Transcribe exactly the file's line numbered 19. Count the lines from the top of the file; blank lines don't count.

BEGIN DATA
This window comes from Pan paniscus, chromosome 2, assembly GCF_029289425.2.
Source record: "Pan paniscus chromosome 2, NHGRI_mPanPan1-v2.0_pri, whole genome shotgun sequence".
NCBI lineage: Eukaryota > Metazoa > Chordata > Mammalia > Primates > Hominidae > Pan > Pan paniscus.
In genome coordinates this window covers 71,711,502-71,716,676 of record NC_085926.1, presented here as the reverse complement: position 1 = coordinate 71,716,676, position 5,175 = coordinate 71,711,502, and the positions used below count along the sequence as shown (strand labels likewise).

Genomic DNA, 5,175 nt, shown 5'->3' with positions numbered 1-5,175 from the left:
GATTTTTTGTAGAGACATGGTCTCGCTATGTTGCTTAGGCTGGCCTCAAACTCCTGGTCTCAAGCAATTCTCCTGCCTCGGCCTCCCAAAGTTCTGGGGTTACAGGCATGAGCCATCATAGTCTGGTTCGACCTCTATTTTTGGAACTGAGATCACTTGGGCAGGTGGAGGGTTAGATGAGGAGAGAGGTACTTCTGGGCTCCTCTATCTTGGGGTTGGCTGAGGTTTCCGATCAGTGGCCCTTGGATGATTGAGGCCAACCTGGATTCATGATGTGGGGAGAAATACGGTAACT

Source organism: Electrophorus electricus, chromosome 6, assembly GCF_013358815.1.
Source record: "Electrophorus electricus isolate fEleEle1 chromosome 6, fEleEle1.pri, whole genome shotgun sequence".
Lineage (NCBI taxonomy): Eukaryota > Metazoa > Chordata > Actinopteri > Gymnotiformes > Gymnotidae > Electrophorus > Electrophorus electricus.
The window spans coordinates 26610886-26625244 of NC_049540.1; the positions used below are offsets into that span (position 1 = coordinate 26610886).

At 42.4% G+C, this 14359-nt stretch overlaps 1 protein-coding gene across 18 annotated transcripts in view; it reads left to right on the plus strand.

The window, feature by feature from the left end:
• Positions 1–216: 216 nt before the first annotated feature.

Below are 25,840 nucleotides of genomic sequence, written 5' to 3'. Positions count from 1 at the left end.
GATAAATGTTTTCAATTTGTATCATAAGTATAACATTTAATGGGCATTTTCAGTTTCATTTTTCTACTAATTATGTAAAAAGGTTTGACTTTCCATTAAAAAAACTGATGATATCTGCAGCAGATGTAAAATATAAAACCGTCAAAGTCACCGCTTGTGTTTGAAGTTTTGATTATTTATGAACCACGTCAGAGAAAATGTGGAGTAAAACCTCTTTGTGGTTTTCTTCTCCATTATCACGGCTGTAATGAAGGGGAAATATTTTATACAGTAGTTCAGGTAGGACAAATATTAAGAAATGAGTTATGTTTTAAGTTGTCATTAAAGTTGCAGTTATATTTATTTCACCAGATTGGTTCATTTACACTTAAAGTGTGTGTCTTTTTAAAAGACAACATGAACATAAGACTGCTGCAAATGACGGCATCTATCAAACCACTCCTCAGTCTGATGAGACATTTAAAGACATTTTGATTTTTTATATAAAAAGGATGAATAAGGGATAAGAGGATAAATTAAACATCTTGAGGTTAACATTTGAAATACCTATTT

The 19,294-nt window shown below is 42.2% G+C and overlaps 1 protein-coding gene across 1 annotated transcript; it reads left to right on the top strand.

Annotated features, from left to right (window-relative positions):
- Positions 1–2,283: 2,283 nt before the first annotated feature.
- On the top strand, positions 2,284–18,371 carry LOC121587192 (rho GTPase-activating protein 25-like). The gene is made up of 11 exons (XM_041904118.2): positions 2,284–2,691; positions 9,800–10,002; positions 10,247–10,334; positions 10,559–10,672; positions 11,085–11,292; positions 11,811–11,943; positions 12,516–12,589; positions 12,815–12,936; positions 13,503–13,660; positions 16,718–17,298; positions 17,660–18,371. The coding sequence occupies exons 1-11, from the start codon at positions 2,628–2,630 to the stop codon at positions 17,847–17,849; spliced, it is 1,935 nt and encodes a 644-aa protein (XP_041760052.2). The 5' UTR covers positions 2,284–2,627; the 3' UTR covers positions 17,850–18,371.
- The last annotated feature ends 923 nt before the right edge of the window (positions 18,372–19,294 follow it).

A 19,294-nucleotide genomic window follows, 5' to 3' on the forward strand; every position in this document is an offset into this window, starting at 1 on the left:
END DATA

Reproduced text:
- On the top strand, positions 2,284–18,371 carry LOC121587192 (rho GTPase-activating protein 25-like). The gene is made up of 11 exons (XM_041904118.2): positions 2,284–2,691; positions 9,800–10,002; positions 10,247–10,334; positions 10,559–10,672; positions 11,085–11,292; positions 11,811–11,943; positions 12,516–12,589; positions 12,815–12,936; positions 13,503–13,660; positions 16,718–17,298; positions 17,660–18,371. The coding sequence occupies exons 1-11, from the start codon at positions 2,628–2,630 to the stop codon at positions 17,847–17,849; spliced, it is 1,935 nt and encodes a 644-aa protein (XP_041760052.2). The 5' UTR covers positions 2,284–2,627; the 3' UTR covers positions 17,850–18,371.